Intel's been happily licensing, adapting and baking silicon using non Intel designs for years e.g. The ARM based XScale range and the amd64 derived Atom and Core i cores.
Why no mention of the [BT] FON network, as it's the largest Wi-Fi network in the country (thanks to BT's participation), and open to all (not just BT customers): http://maps.fon.com/?lang=en
Wonder when the iPad version will appear, guess I'll have to stick to the web version for now.
It dosen't take an Einstein to conclude that this supposed invention is neither novel or non-obvious; perhaps it's time for the USPTO to thumb through it's mass of patents (possibly the first time they've bothered to read them) and see if there is anything on it's books that covers the cloning a certain Austrian Patent clerk. If they do I's suggest they contact the filler immediately and ask for a few hundred clones, it will save much litigation :)
We've been here before: http://www.victorianweb.org/authors/dickens/pva/pva75.html
FYI: For Winnie-The-Pooh see - http://en.wikipedia.org/wiki/A._A._Milne
I'm sure this wall all standardised by the GSM and IDEG/WP4 working groups in the mid to late 1990's.
Some background reading: http://www.scribd.com/doc/83516481/33/The-Beginning-of-IDEG-WP4-and-DGMH
Nothing new, FON have been offering a similar service for years (4 million hot-spots), along with the option to charge for the bandwidth: http://corp.fon.com/en/this-is-fon
Acorn's Arthur OS and RISC OS pioneered docks long before Steve was pushed. They even had an ARM powered touch screen tablet computers, with an icon bar at the bottom and icon's scattered across the screen back in 1994 (Google "NewsPad")
Wondering if anyone is still secretly satisfying their: Zarch, Elite, Chocs Away.... addictions through a virtual hit on one of the many emulators e.g.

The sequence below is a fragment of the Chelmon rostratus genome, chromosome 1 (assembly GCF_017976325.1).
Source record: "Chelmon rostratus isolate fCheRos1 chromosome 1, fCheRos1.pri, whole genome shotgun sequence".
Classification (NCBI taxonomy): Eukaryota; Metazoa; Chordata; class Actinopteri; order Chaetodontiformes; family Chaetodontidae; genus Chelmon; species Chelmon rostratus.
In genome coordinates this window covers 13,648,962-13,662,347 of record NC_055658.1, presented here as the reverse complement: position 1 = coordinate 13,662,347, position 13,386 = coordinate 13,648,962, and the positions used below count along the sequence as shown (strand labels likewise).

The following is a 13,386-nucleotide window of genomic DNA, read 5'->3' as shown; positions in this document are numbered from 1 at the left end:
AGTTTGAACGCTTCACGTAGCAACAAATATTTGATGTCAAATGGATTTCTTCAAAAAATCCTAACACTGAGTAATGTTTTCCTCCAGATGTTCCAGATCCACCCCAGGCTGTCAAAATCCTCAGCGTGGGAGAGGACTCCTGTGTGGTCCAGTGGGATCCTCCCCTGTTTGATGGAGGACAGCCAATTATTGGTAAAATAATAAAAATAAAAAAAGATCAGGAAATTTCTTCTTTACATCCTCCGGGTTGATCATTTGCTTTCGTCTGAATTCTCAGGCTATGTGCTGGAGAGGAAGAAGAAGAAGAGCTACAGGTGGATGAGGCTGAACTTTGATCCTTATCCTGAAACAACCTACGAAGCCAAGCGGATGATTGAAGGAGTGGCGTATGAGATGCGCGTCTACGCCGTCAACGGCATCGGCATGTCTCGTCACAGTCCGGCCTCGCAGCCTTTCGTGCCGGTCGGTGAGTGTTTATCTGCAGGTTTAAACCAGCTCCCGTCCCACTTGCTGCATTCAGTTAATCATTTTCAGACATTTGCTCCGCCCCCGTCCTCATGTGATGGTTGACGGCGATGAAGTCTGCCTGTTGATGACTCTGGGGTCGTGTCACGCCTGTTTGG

(Many years back I was a Red Squirrel addict)
The desktop mode is a stub (No "Start" - button), breaking it for those who want to play on a non touch device, also not brilliant on the works Dell XT2.
In desktop mode your forced to switch back tothe swipee Metro interface (via a key combo or a painful hot corner - especially if running via a VM on a Mac), to swipe around, and find and Start an un-pined program.
Same goes for login / unlock, you need to swipe up, to get the login prompt to appear (took a min or two, to work that one out), and working out how to Shut Windows 8 down wasted another few min's.
My old HP C5180 started to play up a few week back, so though it was time to replace the device with something a little faster, could print double sided, along with having a sheet feeder, as I scan far more than I print.
A quick Google and this model leapt out as the best value device around, especially as the Web site of a certain major retail park vendor was offering the device @ £109.10, so a few clicks later I was off down the road. Got the brute set up in around 15 min's, and started to play.
Print quality / speed are fine for a SOHO set-up,
Then started to test the scanner / sheet feeder, a small document scanned just fine, but when I attempted to scan a couple of Pic's, via the flat bed scanner, the scanner head strangled itself, on it's own ribbon cord, and resulted in a Scanner Failure message a power on / off couldn't resolve, so a quick phone call and back down the road to swap the unit.
The replacement unit is mechanically sound, but have noticed while creating searchable PDF's, on Windows 7, the OCR software occasionally locks up processing complex multi column / oriented text documents, sometimes it sorts itself out, after a min or two, other times it just bombs out, annoying when it's on the last of a 30+ page document. Along similar lines I've managed to get the scan software to bomb out in the results preview, by simply paging through / back through the scanned page images, you appear to be fine if you don't hold down one of the cursor keys. My last gripe on the scanner front is the lid, it only rotates through 90'ish degrees, so unless you find a perfectly levelled surface you may need to wedge a few sheets of cardboard under front of the device, to prevent your knuckles being whacked by the lid and attached feeder tray every time you use the scanner.
As a printer or single page scanner the device is fine, but on multi-page documents the supplied Windows scanner software appears to be a work in progress.
Oh the device also offers a "FAX" capability, haven't a clue why, as that fad died out just after we stopped sending children up chimneys and loading computer programs from cassette tape.